Chicken done right? It's all about the bird

One of the best testaments to a good roast chicken is if, no matter how much you ate from your dinner plate, you’re compelled to slip into the kitchen to snag the perfect piece of crispy skin still attached near the thigh, or to pluck some last bits of meat from along the breast bone.

You do know, hopefully, about the two little nuggets of dark meat that sit in indentations where the thighs meet the back of the bird. Sometimes called the “oysters,” these are two of the best bites on the bird, perfect for a kitchen nibble and most often left behind after carving.

Roast chicken is one of those dishes that couldn’t be simpler — ultimately it’s just a seasoned bird that sits in the oven for a spell. There doesn’t seem to be much to it, but this humble fare provides profound, comforting satisfaction when done well. The key to a prefect roast chicken isn’t complex; it's a matter of bringing out great chicken flavor. But with so few steps, each element of the recipe becomes ever more important.

San Francisco’s Zuni Café in is known for a benchmark Caesar salad and crisp wood-fired pizzas, but the hands-down hallmark dish is the Zuni roast chicken with bread salad. With it, chef/co-owner Judy Rodgers raises the basic roast chicken to high art. Though her recipe in “The Zuni Café Cookbook” looks involved, none of the steps is complicated. Her signature technique — which includes salting the bird a day or two in advance — simply requires planning ahead.

Splurge on a high quality bird for roasting. It may mean a trip to a specialty shop or special-order request, but you’ll be rewarded with a boost in flavor. Rocky the Range chicken (averaging 5 pounds) was the first chicken to be USDA certified free-range; Rocky Jr. chickens weigh in at the 3 to 3 1/2 pound range. Both are outstanding candidates for roasting, available in stores such as Whole Foods and Trader Joe’s.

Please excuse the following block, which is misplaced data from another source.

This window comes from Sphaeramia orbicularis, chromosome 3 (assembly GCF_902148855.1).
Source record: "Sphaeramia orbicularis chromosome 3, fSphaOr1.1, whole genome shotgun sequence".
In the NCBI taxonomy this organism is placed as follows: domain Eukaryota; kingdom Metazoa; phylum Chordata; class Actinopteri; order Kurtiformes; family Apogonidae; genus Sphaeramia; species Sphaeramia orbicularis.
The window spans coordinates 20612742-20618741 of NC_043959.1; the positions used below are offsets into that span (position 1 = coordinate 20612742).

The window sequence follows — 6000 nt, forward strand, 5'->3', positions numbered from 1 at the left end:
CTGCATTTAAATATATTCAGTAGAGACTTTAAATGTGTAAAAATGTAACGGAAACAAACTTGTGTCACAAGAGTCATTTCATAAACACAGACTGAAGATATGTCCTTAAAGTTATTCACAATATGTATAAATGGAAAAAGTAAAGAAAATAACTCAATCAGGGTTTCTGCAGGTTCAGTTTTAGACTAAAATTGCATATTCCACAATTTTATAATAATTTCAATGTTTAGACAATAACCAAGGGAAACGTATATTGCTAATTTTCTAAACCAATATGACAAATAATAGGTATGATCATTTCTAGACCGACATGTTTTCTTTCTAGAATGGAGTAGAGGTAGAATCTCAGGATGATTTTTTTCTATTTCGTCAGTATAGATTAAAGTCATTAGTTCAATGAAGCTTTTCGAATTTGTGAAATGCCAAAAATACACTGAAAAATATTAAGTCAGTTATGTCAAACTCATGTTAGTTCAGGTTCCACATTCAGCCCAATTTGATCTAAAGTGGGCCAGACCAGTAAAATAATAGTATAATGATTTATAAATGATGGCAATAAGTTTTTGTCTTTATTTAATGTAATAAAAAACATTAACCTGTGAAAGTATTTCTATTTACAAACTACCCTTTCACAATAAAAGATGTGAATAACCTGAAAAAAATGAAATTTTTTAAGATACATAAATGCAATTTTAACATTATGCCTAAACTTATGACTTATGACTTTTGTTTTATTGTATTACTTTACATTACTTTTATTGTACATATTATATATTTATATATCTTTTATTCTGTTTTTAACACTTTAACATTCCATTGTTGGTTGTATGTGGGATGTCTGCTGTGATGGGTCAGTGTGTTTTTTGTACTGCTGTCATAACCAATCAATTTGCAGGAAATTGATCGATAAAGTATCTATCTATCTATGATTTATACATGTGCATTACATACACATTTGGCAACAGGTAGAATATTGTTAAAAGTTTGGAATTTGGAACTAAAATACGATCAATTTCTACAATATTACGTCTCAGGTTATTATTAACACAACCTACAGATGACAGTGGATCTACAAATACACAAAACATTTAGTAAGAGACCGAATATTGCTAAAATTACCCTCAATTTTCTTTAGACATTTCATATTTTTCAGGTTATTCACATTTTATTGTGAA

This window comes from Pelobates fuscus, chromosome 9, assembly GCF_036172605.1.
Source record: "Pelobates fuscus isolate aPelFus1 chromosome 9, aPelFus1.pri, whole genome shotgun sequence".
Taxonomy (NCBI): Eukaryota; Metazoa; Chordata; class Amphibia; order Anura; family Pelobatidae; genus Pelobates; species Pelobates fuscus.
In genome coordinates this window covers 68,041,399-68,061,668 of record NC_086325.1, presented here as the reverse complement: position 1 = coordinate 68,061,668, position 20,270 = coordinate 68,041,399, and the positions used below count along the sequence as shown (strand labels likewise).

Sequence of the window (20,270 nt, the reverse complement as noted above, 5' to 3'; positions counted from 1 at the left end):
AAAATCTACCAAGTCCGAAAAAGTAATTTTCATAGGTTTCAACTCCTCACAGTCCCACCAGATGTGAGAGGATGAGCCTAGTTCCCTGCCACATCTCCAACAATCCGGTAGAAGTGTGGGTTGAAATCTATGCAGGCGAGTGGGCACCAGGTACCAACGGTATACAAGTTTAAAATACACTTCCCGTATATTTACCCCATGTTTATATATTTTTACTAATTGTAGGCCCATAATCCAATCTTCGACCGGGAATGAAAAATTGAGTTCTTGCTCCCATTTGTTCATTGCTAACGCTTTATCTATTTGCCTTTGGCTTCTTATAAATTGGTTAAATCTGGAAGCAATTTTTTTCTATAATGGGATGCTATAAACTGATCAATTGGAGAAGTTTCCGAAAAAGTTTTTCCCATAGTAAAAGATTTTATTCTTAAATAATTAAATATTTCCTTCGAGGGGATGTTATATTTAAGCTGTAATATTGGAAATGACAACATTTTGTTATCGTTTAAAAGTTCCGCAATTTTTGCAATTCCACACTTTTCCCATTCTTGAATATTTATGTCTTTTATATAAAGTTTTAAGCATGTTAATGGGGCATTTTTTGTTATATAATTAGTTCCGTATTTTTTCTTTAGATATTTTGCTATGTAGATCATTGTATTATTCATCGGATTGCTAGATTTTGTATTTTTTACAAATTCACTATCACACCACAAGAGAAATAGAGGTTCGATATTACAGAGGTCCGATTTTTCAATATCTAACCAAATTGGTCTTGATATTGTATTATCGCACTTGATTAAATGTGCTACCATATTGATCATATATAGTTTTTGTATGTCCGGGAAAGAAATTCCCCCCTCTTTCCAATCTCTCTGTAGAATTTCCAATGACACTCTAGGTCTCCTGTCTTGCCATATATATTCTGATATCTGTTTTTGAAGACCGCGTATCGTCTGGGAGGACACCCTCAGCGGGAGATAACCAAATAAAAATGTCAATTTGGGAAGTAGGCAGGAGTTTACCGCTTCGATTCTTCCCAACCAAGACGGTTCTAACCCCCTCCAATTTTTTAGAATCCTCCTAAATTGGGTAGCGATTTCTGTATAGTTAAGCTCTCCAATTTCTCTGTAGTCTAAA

Judy Rodgers is a big fan of small birds, noting in her book that “small chickens, 2 3/4 to 3 1/2 pounds, flourish at high heat, roasting quickly and evenly … they are virtually designed to stay succulent.” But in the long run, size doesn’t matter that much relative to other factors.

Up for debate

There are many other details up for debate. Cooks argue whether to baste or not to baste, whether or not to turn the chicken during cooking, whether high temperature (the Zuni method calls for a robust 475 degrees) is better than a more moderate oven. Certainly there are nuances to each option. But for roasting that assures tender evenly-cooked flesh and browned, crispy skin, it’s hard to do better than roasting the bird at 375 degrees and just leaving it alone until time to check for doneness — about an hour and a quarter later for a 4-pound chicken.

Salt and pepper are de rigueur when it comes to seasoning. And when you’ve got a great bird to start with, those alone can suffice. For a little panache, replace the standard salt with simple herbed salt or a sprinkle of truffle salt.

Other natural candidates include garlic, herb sprigs, quartered lemon and onion. Most of these should go in the cavity where the flavors can directly permeate the chicken meat. You can scatter whole unpeeled garlic cloves around the chicken, which will be delectably soft to eat alongside.

For the purest, best roast chicken, don’t go overboard with seasonings. Sure, you could embellish with harissa or cumin powder, but subtler flavorings will go far to make the bird shine. And it helps prove that chicken can be dazzling without needing to be dressed up. Matter of fact, the most perfect roast chicken is often the simplest.

Cynthia Nims is a food and travel writer based in Seattle, where her plat du jour is frequently simple roast chicken. She is the co-author, most recently, of “Rover's Cookbook.”

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Makes 2 to 4 servings
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